10 ways to deal with the social pressure of drinking

10 ways to deal with the social pressure of drinking

The number 1 thing I get asked about when it comes to not drinking alcohol is how I deal with the social pressure.  

While I think it’s important to point out that the social pressure, while feeling very real, is really something we create in our mind (thus meaning we also have the power to create circumstances in which we don’t feel it! Yay!), I have so much compassion for those of you who are desperately wanting to give up or reduce your alcohol intake but just can’t seem to stay on track when friends, colleagues, family are thrown into the mix.

So here are my top 10 tips to dealing with the social pressure around drinking alcohol:

1.     Stop wasting your time trying to come up with a reason that people may or may not understand as to why you are not drinking.  You don’t need to explain anything and any explanation only provides a basis for people to twist your arm and convince you that your reasoning is wrong.  

Simply, politely answer: I’d just prefer not to.

2.     Get used to the feeling of awkwardness.   When I first stopped drinking, for some reason I went into those first few social outings looking upon my situation through eyes of amusement.  I saw the humour in my situation and I enjoyed sitting in the awkwardness. 

And, you know what I found?  Once you give yourself the time to actually sit through the initial discomfort, things actually become a whole lot more comfortable.  That’s right! The awkwardness wears off.  I now believe that we just don’t give ourselves enough time to get to the other side of awkwardness.  In my own experience, the awkwardness could last up to an hour after which everything was feeling pretty darn comfy to me. 

3.     Get yourself a replacement beverage to have on hand so that you still have something to hold.  My personal drink of choice was a glass of sparkling water, hopefully with a little slice of lemon, lime or cucumber.  In the beginning, I would order a large bottle of sparkling water and rest assured I would get through that bottle of water.  You need it in the beginning.  Don’t make things harder on yourself!

4.     Write yourself a list of all the benefits to you of not drinking.  So basically a list of all the reasons you have decided not to drink.  These are your why.   Commit them to memory, not so you share them with anyone – simply so you remember them in the face of any forgetting or doubt as to why you are doing this again.

5.     Don’t say anything to the people you are with, if you can get away with it, about your not drinking.  Just don’t point it out – see what you can get away with it!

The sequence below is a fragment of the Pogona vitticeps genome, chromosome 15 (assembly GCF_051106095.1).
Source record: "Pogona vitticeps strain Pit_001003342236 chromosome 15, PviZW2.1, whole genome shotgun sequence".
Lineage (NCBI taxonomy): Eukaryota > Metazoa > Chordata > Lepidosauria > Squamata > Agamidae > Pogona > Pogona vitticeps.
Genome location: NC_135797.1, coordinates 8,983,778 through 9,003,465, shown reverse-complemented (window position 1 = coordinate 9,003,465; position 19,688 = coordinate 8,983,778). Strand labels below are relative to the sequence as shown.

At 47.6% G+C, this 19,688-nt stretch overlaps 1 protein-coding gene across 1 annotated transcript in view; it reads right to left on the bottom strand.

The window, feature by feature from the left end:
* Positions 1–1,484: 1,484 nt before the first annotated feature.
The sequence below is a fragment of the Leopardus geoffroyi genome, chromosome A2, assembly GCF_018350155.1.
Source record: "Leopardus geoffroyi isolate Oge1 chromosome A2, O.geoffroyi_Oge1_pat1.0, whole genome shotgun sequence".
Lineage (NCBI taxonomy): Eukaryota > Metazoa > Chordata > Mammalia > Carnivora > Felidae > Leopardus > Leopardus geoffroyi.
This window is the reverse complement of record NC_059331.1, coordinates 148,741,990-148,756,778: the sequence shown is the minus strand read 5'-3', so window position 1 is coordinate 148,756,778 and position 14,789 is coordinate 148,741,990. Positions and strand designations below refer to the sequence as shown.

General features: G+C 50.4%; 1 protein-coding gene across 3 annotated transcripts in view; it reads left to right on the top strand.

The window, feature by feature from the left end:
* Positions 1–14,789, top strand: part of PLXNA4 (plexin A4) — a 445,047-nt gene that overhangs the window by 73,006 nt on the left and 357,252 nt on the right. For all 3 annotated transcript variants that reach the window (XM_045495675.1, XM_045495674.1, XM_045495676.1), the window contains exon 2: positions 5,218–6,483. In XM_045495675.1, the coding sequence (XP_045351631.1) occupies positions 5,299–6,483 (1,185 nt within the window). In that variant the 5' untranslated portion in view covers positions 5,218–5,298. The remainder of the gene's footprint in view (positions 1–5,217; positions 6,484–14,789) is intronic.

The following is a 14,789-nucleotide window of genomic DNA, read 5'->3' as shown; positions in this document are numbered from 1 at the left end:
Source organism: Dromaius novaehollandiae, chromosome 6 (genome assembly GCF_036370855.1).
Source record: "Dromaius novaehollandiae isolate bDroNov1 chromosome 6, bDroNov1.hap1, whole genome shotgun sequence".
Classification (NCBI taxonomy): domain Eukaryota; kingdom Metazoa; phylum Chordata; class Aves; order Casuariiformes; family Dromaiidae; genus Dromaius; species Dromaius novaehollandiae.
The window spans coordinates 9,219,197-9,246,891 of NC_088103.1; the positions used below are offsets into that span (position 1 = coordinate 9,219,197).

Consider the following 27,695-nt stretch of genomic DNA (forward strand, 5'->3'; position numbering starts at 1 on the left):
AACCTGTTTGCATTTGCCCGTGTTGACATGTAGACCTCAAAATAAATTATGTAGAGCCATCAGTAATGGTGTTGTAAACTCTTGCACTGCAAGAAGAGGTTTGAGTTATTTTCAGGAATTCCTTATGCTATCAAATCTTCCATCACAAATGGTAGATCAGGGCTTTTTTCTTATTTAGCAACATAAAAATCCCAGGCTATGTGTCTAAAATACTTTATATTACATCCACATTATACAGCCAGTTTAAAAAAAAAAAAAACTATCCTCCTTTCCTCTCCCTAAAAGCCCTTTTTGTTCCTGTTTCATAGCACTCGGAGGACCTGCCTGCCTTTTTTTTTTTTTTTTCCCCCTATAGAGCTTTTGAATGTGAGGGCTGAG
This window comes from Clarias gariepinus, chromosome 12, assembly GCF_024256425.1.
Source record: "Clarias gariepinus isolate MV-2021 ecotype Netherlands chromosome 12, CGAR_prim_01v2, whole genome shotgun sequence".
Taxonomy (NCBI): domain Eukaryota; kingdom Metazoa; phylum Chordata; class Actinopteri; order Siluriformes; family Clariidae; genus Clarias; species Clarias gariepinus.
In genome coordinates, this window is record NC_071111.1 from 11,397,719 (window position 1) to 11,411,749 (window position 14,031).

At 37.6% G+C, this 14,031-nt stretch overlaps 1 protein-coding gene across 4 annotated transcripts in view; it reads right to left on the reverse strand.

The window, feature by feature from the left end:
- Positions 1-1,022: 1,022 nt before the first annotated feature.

6.     Avoid social situations where you know you will feel the most struggle for your first month. Simply pass on them and make plans with people that will not involve drinking or where you will be less tempted.  Or just hang out with yourself - do you know how awesome you are? 

For instance, for me I knew Friday nights after work were going to be a big temptation.  They were the nights where I wanted to forget the week I had had (because I wasn’t working in a job that I loved at the time) so I was most prone to wanting to go out and get “smashed”.  So instead of still going along to work drinks, I would schedule a dinner date with my man, or a yoga session, a movie, the theatre or a coffee catch up with a friend or simply a date with myself!

7.     Surround yourself with people who don’t drink.  Once you stop drinking, you will start to become aware of people in your environment who also don’t drink or of organisations that promote no drinking and of many amazing, inspiring and successful people who also choose to go sober.  Again, see it as a little game – who can you meet now that doesn't drink? This is a great time to bond over your decision! 

8.     Stand proud in your decision not to drink – for every person who does something against the status quo, you are without a doubt paving the way for someone else to do the same.  Just by you doing something different, you give permission for others to do the same. How cool is that?! 

9.     Pretend that this is something that you are just experimenting with – it’s something you are taking for the team. What would you life be like without alcohol? For some reason, people seem to respond well to this.  Everyone wants to know, what would it really be like? See your situation as doing something for the greater good. 

10.  Research 10 different activities you could do with your friends, colleagues or family that doesn’t involve drinking.  Think of this as an opportunity to try something new! We all know how boring having the same drunk conversation can be anyway right?!

So there it is my beautiful friends!  I hope you enjoyed this list.  If you want to check out the top lessons I learned doing 12 months without alcohol you can find my earlier post on this topic here

Life without alcohol was better than I could have ever imagined.  I loved it to so much, I decided to continue!  

Got some of your own tips for dealing with the social pressure around drinking?  Share them with us below!

Lots of love,